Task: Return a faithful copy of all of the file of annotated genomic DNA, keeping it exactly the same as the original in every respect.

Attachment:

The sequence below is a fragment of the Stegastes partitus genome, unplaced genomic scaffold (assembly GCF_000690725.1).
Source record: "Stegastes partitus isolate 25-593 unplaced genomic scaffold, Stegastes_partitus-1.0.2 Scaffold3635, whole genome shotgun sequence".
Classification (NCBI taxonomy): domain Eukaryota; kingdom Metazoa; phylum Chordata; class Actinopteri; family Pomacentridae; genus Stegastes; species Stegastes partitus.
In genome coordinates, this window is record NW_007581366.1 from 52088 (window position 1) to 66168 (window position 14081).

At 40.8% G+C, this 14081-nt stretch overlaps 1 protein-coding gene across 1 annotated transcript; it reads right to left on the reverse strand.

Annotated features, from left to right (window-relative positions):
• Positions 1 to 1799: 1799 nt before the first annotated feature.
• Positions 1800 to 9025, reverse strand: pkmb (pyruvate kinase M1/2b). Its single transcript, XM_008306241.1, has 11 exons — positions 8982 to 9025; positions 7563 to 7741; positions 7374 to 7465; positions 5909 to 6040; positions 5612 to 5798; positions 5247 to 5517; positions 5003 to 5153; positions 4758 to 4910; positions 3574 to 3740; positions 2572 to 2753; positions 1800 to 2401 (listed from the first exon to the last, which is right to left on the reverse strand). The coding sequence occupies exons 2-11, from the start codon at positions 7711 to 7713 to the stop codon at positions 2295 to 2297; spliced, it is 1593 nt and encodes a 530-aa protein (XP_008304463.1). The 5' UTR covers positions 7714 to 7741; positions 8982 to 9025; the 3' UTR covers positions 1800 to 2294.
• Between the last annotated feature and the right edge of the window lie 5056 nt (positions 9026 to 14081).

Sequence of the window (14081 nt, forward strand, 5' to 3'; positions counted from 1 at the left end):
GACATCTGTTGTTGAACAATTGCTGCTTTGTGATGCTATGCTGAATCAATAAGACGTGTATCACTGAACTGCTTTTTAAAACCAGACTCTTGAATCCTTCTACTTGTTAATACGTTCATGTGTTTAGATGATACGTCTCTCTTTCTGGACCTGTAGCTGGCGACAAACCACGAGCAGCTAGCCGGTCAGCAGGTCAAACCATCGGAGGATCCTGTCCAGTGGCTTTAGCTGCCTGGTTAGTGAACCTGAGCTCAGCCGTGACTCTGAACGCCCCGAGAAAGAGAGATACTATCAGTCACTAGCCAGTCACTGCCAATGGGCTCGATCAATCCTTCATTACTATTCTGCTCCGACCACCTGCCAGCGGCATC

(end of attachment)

The sequence below is a fragment of the Stegastes partitus genome, unplaced genomic scaffold (assembly GCF_000690725.1).
Source record: "Stegastes partitus isolate 25-593 unplaced genomic scaffold, Stegastes_partitus-1.0.2 Scaffold3635, whole genome shotgun sequence".
Classification (NCBI taxonomy): domain Eukaryota; kingdom Metazoa; phylum Chordata; class Actinopteri; family Pomacentridae; genus Stegastes; species Stegastes partitus.
In genome coordinates, this window is record NW_007581366.1 from 52088 (window position 1) to 66168 (window position 14081).

At 40.8% G+C, this 14081-nt stretch overlaps 1 protein-coding gene across 1 annotated transcript; it reads right to left on the reverse strand.

Annotated features, from left to right (window-relative positions):
• Positions 1 to 1799: 1799 nt before the first annotated feature.
• Positions 1800 to 9025, reverse strand: pkmb (pyruvate kinase M1/2b). Its single transcript, XM_008306241.1, has 11 exons — positions 8982 to 9025; positions 7563 to 7741; positions 7374 to 7465; positions 5909 to 6040; positions 5612 to 5798; positions 5247 to 5517; positions 5003 to 5153; positions 4758 to 4910; positions 3574 to 3740; positions 2572 to 2753; positions 1800 to 2401 (listed from the first exon to the last, which is right to left on the reverse strand). The coding sequence occupies exons 2-11, from the start codon at positions 7711 to 7713 to the stop codon at positions 2295 to 2297; spliced, it is 1593 nt and encodes a 530-aa protein (XP_008304463.1). The 5' UTR covers positions 7714 to 7741; positions 8982 to 9025; the 3' UTR covers positions 1800 to 2294.
• Between the last annotated feature and the right edge of the window lie 5056 nt (positions 9026 to 14081).

Sequence of the window (14081 nt, forward strand, 5' to 3'; positions counted from 1 at the left end):
GACATCTGTTGTTGAACAATTGCTGCTTTGTGATGCTATGCTGAATCAATAAGACGTGTATCACTGAACTGCTTTTTAAAACCAGACTCTTGAATCCTTCTACTTGTTAATACGTTCATGTGTTTAGATGATACGTCTCTCTTTCTGGACCTGTAGCTGGCGACAAACCACGAGCAGCTAGCCGGTCAGCAGGTCAAACCATCGGAGGATCCTGTCCAGTGGCTTTAGCTGCCTGGTTAGTGAACCTGAGCTCAGCCGTGACTCTGAACGCCCCGAGAAAGAGAGATACTATCAGTCACTAGCCAGTCACTGCCAATGGGCTCGATCAATCCTTCATTACTATTCTGCTCCGACCACCTGCCAGCGGCATC